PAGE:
Elizabeth & Margaret
The Intimate World of the Windsor Sisters
They were the closest of sisters and the best of friends. But when, in a quixotic twist of fate, their uncle Edward Vlll decided to abdicate the throne, the dynamic between Elizabeth and Margaret was dramatically altered. Forever more Margaret would have to curtsey to the sister she called 'Lillibet.' And bow to her wishes.
Elizabeth would always look upon her younger sister's antics with a kind of stoical amusement, but Margaret's struggle to find a place and position inside the royal system—and her fraught relationship with its expectations—was often a source of tension. Famously, the Queen had to inform Margaret that the Church and government would not countenance her marrying a divorcee, Group Captain Peter Townsend, forcing Margaret to choose between keeping her title and royal allowances or her divorcee lover.
From the idyll of their cloistered early life, through their hidden war-time lives, into the divergent paths they took following their father's death and Elizabeth's ascension to the throne, this book explores their relationship over the years. Andrew Morton's latest biography offers unique insight into these two drastically different sisters—one resigned to duty and responsibility, the other resistant to it—and the lasting impact they have had on the Crown, the royal family, and the ways it adapted to the changing mores of the 20th century.
Sister, Friend, Judge
Things were different now. No more “Lilibet” this and “Lili- bet” that, the easy informality of two sisters united against the world. Now there was a distance between them, calibrated and barely acknowledged, but a distance nonetheless. The gap shrank when they were together, alone. But with servants and others around, there was a formality. When others referred casually to “your sister,” Princess Margaret would snap haughtily, “You mean the queen.” They had once shared a bedroom; now they were separated by a platoon of pen-pushing gatekeepers who, since Princess Elizabeth’s recent elevation to sovereign, measured out every minute of her busy schedule. There was no longer any question of barging in unannounced—a habit their uncle, Louis Mountbatten—war hero, adviser, schemer, and general meddler—found difficult to break.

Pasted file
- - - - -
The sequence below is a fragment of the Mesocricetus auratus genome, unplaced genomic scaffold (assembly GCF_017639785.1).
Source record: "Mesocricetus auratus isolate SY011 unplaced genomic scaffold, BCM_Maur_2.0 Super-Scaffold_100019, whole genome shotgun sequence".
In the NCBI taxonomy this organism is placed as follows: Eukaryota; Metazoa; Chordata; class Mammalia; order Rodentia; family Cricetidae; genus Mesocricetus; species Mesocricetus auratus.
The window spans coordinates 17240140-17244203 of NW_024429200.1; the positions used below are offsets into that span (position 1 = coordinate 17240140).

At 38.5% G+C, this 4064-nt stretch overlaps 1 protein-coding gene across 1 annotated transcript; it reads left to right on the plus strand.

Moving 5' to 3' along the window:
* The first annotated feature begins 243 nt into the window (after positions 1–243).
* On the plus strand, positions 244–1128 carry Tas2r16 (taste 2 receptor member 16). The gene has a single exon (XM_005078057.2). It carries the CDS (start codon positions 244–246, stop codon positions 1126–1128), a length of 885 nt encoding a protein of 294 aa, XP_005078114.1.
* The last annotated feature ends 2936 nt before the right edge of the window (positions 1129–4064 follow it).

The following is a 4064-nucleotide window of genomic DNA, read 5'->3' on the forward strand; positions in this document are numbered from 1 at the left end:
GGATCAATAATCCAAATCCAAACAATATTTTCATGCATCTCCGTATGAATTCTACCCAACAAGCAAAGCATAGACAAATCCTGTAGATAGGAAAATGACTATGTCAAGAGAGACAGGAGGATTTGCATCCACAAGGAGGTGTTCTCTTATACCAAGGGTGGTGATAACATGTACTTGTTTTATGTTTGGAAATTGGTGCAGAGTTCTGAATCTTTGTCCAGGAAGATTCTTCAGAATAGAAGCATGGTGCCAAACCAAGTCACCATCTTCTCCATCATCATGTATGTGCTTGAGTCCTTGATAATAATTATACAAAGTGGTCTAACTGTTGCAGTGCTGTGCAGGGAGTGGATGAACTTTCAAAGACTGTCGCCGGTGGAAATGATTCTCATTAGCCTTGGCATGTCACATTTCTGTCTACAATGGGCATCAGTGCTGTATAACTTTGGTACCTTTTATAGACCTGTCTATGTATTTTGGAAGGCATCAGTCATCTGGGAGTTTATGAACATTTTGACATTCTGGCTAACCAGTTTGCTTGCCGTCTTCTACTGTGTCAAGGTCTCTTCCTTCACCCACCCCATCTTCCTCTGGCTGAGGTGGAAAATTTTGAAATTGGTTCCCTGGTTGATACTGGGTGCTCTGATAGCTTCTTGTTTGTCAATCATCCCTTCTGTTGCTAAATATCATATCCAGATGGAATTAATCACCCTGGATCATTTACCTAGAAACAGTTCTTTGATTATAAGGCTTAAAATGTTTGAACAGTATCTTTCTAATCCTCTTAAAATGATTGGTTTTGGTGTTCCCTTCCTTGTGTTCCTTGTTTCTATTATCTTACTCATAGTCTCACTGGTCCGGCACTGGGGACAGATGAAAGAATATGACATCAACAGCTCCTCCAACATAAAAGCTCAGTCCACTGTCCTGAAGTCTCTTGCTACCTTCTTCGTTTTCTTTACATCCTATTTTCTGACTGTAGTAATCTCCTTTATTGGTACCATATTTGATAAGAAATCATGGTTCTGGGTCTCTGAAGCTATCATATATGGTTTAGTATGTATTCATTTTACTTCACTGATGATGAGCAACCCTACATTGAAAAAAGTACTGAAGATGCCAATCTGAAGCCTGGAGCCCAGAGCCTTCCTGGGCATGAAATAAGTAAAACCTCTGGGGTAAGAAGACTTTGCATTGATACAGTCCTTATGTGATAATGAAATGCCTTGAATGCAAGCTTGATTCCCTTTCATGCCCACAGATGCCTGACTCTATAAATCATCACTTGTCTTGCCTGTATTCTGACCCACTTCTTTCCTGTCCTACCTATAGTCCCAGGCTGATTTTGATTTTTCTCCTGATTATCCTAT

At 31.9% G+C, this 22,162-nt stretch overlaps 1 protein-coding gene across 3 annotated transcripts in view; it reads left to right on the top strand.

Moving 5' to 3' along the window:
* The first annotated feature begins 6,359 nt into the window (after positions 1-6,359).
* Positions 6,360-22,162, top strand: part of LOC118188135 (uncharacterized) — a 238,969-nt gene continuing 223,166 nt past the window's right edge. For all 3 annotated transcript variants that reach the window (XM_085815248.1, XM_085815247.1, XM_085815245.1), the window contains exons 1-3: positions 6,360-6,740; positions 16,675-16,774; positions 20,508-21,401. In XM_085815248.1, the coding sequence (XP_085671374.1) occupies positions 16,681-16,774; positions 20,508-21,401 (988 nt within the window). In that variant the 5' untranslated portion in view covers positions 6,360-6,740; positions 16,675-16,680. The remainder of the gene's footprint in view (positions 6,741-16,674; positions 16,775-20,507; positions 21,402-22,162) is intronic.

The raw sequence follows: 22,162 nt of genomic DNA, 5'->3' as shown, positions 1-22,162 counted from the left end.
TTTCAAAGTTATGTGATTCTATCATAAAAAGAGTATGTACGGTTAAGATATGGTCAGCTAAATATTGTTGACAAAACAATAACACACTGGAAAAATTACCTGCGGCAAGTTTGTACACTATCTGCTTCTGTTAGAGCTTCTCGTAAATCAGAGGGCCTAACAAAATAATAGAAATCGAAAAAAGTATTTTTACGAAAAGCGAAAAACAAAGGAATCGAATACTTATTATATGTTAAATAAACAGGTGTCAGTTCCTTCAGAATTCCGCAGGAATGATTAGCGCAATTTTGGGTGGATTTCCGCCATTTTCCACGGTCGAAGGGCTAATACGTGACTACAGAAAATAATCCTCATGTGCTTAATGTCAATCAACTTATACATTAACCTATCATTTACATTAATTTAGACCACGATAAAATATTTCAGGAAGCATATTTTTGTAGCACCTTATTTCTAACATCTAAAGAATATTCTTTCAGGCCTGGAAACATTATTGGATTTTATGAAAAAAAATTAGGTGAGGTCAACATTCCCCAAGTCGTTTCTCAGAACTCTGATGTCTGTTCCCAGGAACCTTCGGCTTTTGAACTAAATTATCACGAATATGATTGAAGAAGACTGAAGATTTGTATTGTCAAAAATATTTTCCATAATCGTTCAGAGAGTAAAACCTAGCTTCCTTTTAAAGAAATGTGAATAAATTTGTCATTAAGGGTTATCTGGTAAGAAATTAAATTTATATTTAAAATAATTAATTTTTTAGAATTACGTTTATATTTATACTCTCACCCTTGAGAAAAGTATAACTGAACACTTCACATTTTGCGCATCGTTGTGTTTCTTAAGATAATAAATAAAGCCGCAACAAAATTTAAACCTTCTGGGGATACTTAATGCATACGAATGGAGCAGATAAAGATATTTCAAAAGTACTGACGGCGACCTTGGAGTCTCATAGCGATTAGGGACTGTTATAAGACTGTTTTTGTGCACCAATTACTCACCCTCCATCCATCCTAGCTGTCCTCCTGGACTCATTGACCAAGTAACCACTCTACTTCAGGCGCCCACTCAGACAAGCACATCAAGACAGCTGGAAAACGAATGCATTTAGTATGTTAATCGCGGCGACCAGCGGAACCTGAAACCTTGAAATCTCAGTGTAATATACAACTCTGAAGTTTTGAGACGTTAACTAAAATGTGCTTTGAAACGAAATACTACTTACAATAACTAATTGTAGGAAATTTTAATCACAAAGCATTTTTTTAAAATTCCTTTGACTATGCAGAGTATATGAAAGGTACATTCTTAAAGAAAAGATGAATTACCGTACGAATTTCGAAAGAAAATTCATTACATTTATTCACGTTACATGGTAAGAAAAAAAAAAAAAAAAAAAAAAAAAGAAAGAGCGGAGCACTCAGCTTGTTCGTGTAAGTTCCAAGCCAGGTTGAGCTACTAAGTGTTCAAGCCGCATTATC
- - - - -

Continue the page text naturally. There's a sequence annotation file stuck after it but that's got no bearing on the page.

Margaret had chosen her moment well. On that wintry December day in 1952, the new queen was reviewing coronation details before heading to Sandringham for the family’s annual Christmas gathering. Margaret was ushered in past the Canalettos and the Gainsborough portrait Diana and Actaeon by a red-jacketed flunky and suitably announced before entering the opulent Belgian Suite at Buckingham Palace. She called her sister “ma’am” before she dropped a diffident curtsy and kissed Lilibet on both cheeks. Then, at her sister’s urging, she took a seat on the gold silk chaise in the sitting room. They were unmistakably sisters, both in modest day dresses decorated with a string of pearls and a well-chosen brooch. During their childhood they had been dressed identically by their charges. From time to time the pattern continued.
Margaret had a confession to make. She told her sister that she had fallen in love with Group Captain Peter Townsend, their father’s former equerry who now enjoyed the ancient title of comptroller of the queen mother’s household, which meant he was second in command of day-to-day administrative issues regarding the recently widowed monarch. Tall, slim, with piercing flinty gray-blue eyes and an unwavering gaze, he was every inch the matinee idol—and a bona fide war hero to boot. He was one of “the Few,” a Battle of Britain pilot who saved the nation from Nazi conquest, his blue RAF uniform decorated with the medals that attested to his gallantry.
Since the premature death of their father, King George VI, in February that year, Margaret had increasingly relied on Townsend as she tried to cope with the darkness that overwhelmed her. Whisky, pills, tranquilizers, and cigarettes did little to help with the pain. It seemed that only Peter—soothing, calm, gentle—could lighten her moods.